“Have the patient call their insurance company and ask for a reconsideration,” he says. “Alternatively, the patient or the patient’s employer could exercise their appeal rights.”

To avoid this situation entirely, it’s very important to verify insurance eligibility before treating a patient—especially in light of potential health care policy changes from the government.

Loskutov estimates that a two-physician practice should spend 1-2 hours per day performing eligibility verification. You can verify patient coverage through an insurer’s website, by calling the company’s hotline or by using medical billing software (more on that option next).

The tech solution:

Make sure you’re never caught off-guard by a patient’s policy by investing in a medical billing software system. Some may include advanced insurance verification coverage features, such as:

Advanced Insurance Verification Coverage Features

Real-time eligibility checks Automatically contacts major payers (e.g., Medicaid, Medicare and Blue Cross) to provide eligibility information.
Scheduled eligibility “rechecks” Allows users to schedule periodic eligibility “rechecks” for existing patients to anticipate coverage changes.
Batch eligibility checks Request eligibility information for multiple patients on your appointment calendar, instead of verifying one at a time.
Additional payment information See co-pay, co-insurance and deductible information in addition to eligibility status.


2. Duplicate billing: double trouble

The problem:

One of your claims got denied due to “duplicate service” and you aren’t sure why.

Duplicate billing usually happens when someone at a physician’s office makes a mistake. Staff may not realize someone else already submitted a particular claim before sending it off.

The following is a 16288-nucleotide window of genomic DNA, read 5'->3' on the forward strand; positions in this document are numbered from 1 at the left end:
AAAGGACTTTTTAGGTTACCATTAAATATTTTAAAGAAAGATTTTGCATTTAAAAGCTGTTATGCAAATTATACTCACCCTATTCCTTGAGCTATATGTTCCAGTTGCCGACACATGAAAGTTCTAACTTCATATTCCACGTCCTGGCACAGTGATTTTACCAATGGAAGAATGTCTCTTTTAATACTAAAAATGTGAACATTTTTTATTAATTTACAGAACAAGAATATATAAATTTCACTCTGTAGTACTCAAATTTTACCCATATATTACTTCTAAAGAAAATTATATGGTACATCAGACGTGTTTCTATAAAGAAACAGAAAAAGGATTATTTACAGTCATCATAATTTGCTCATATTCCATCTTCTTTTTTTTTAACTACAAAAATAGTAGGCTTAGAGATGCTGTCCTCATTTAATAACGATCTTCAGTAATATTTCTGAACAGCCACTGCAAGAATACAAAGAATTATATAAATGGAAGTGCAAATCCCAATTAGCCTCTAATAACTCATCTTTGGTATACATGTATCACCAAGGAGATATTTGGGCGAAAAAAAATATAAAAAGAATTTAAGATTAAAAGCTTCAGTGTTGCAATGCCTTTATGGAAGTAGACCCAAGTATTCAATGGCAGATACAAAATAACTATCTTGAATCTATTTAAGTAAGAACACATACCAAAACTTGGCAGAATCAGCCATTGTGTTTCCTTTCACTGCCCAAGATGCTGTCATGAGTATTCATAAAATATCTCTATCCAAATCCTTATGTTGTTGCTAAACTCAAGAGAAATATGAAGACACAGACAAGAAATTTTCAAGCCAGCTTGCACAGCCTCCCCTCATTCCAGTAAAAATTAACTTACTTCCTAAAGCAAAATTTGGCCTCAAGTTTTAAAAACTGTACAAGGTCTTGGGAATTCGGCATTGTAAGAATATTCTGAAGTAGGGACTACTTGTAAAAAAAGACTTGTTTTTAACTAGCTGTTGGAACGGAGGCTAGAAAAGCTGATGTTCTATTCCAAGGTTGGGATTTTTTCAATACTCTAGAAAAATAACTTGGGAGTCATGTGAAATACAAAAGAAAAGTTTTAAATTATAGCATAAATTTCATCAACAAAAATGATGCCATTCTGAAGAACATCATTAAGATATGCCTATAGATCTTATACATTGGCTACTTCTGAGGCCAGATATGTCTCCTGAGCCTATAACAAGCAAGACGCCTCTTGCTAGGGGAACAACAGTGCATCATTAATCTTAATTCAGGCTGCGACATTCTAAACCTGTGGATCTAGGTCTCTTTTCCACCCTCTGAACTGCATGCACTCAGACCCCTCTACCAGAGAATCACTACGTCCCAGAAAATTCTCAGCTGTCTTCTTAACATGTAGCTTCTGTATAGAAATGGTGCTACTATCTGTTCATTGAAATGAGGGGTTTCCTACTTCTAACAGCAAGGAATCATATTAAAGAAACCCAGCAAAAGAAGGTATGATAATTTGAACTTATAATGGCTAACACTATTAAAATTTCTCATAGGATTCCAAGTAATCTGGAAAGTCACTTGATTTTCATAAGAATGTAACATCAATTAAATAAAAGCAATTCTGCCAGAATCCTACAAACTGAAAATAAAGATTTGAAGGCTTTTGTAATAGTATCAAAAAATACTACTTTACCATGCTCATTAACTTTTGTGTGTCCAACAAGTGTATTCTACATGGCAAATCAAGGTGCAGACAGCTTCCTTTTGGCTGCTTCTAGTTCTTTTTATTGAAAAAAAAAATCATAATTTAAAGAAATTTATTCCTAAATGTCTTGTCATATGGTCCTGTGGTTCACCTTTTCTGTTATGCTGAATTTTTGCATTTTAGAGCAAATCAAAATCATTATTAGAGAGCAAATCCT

The answer:

Review your files. If they show a payment has already been made for that service, then there’s no need to follow up with the insurance company and you should focus on finding out why there was a mix-up among your billing staff.

That said, there are cases where you may have to reach out to the payer for a resolution. Author Aimee Wilcox describes some of these scenarios:

  • Unbeknownst to you, your patient received the exact same service from a different health care provider on the same date.
  • You resubmitted a claim that hadn’t been paid within 60 days to avoid “timely filing denial issues.”
  • The insurance company’s payment was sent to the wrong location.

Different payers have different policies for dealing with these scenarios, so your best bet is to get a representative on the phone to determine next steps.

The tech solution:

With the right software, you can see a summary of every claim you’ve submitted and its status. It’s never been easier to track claims, thanks to user-friendly interfaces that let you see what’s going on without spending hours rifling through paper records.

Staff will be more motivated to double-check whether a claim has already been submitted before filing if they know it’ll be this easy.

A claims tracking window that highlights pending claims in MediTouch medical software

3. ICD issues: there’s a code for that

The problem:

You entered an incorrect or inadequate ICD-10 code for one or more services, so your claim got rejected.